Childhood neglect produces smaller adult brains among Romanian orphans

Childhood neglect produces sma...
An analysis of MRI brain scans of Romanian orphans has revealed a reduced total volume in brain size
An analysis of MRI brain scans of Romanian orphans has revealed a reduced total volume in brain size
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An analysis of MRI brain scans of Romanian orphans has revealed a reduced total volume in brain size
An analysis of MRI brain scans of Romanian orphans has revealed a reduced total volume in brain size

Scientists have uncovered what they describe as the first “compelling evidence” of the effects of childhood neglect on brain development. The research tracks the long-term impacts among Romanian orphans who spent time in the country’s severely depriving institutions, with scans demonstrating a marked difference in brain size compared to a group of English adoptees.

The results are the latest to emerge from a three-decade research project observing the long-term effects of Romania’s orphanages under the communist regime, which fell in 1989.

The tens of thousands of children living in these institutions endured poor hygiene and malnourishment, and little social contact, personalized care and cognitive stimulation. Those participating in the research project, known as the "The English and Romanian Adoptees (ERA) study," were later adopted by nurturing families in the UK.

Scientists working on the project have previously teased out some useful insights, including a reduced amount of white matter in the brain among the Romanian orphans as teenagers, and a range of mental health problems as early adults.

For the latest study, neuroscientists at Kings College London analyzed MRI brain scans of 67 young adults who spent between three and 41 months in Romanian orphanages before adoption into UK families. The brain scans of these subjects, aged 23 to 28 years old, were then compared to MRI brain scans of 21 English adoptees aged 23 to 26, who had not endured early childhood deprivation.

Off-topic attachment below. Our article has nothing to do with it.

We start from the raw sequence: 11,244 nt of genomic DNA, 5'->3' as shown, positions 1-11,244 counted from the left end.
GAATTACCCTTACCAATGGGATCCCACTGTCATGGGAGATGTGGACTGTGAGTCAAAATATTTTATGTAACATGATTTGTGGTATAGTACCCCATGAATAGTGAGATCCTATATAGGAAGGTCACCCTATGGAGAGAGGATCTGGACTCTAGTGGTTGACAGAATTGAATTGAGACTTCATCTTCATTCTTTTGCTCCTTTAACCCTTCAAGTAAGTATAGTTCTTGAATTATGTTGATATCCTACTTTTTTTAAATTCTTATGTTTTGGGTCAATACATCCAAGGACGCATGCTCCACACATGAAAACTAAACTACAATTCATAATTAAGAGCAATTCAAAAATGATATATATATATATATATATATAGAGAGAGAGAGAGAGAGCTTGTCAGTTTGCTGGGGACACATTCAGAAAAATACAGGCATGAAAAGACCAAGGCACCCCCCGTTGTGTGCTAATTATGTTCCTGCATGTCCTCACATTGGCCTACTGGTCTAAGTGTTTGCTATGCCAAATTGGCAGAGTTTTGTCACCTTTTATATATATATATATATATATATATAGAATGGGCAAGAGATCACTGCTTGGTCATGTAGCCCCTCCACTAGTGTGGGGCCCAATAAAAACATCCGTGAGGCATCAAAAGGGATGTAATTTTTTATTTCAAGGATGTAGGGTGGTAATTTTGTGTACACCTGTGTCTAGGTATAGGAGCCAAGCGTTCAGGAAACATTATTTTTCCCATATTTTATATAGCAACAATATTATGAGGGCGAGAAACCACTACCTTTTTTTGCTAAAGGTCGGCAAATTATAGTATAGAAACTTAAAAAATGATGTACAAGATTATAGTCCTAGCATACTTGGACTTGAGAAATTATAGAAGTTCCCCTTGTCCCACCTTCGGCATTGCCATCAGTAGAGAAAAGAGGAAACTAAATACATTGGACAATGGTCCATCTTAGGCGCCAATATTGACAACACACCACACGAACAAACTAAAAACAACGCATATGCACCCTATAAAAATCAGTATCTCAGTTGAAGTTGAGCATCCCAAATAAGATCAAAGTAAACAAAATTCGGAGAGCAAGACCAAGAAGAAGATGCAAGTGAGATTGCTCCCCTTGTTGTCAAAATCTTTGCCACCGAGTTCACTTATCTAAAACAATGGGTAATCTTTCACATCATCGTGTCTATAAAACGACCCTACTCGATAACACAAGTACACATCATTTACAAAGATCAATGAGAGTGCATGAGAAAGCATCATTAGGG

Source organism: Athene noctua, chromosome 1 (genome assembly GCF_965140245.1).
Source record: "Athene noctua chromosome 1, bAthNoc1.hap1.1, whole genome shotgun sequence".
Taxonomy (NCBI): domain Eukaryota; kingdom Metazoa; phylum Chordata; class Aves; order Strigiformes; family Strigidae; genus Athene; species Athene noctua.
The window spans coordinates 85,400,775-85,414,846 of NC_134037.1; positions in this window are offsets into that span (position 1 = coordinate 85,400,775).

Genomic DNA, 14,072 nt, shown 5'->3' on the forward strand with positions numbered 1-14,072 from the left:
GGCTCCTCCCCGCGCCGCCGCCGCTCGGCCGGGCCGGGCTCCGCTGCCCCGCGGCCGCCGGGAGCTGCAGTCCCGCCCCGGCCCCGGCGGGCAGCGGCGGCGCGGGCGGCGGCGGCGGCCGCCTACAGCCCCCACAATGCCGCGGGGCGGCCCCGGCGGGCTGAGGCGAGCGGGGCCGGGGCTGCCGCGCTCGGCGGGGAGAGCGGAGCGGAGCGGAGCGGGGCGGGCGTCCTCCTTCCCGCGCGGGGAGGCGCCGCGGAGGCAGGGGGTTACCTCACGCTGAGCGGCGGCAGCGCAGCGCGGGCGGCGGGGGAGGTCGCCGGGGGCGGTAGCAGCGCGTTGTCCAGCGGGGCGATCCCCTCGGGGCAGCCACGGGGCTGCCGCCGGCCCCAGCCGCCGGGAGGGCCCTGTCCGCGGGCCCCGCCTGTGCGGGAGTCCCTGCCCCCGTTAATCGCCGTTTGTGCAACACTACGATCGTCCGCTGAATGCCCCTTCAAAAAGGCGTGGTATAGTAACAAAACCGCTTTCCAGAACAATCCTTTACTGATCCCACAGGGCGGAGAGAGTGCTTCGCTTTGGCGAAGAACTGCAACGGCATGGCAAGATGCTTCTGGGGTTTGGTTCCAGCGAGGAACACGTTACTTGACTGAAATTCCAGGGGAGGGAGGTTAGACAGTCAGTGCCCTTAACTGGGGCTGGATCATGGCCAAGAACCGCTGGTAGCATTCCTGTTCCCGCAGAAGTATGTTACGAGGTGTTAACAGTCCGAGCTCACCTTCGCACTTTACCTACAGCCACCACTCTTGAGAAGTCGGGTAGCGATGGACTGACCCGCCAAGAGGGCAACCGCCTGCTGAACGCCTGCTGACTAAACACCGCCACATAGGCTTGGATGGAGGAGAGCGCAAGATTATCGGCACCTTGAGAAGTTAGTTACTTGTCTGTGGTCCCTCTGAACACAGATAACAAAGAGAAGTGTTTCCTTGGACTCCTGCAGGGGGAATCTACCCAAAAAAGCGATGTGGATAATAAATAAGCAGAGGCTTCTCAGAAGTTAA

The most striking finding was that the brains of the Romanian adoptees were around 8.6 percent smaller than the English adoptees. The team also says that longer periods of deprivation correlated with smaller and smaller volume, calculating that each additional month spent in the institutions was associated with a 0.27-percent reduction in total brain size.

These volume changes brought on by childhood deprivation were associated with lower IQ and more symptoms of ADHD (attention deficit hyperactivity disorder). The team zeroed in on three brain areas in particular that exhibited differences in volume – the right inferior frontal region, the right inferior temporal cortex and the right medial prefrontal cortex.

“These regions are linked to functions such as organization, motivation, integration of information and memory,” says neuroimaging lead for the study, Professor Mitul Mehta. “It’s interesting to see the right inferior temporal lobe is in fact larger in the Romanian young adults and that this was related to fewer ADHD symptoms, suggesting that the brain can adapt to reduce the negative effects of deprivation. This may explain why some individuals appear less affected than others by deprivation. We believe this is the first time that research has shown such compelling evidence of compensatory effects around deprivation.”

The scientists considered the possibility that other factors could have contributed to these differences in brain size, including nutrition, physical growth and a genetic predisposition to smaller brains, but ruled them out following investigations.

"The English and Romanian Adoptees study addresses one of the most fundamental questions in developmental psychology and psychiatry – how does early experience shape individual development?” says principle investigator, Professor Edmund Sonuga-Barke. “It’s essential to recognize that these young people have nearly always received great care in loving adoptive families since they left the institutions. However, despite a lot of positive experiences and achievements there remain some deep-seated effects of deprivation on these young adults.”

The research was published in the journal Proceedings of the National Academy of Sciences.

Source: Kings College London

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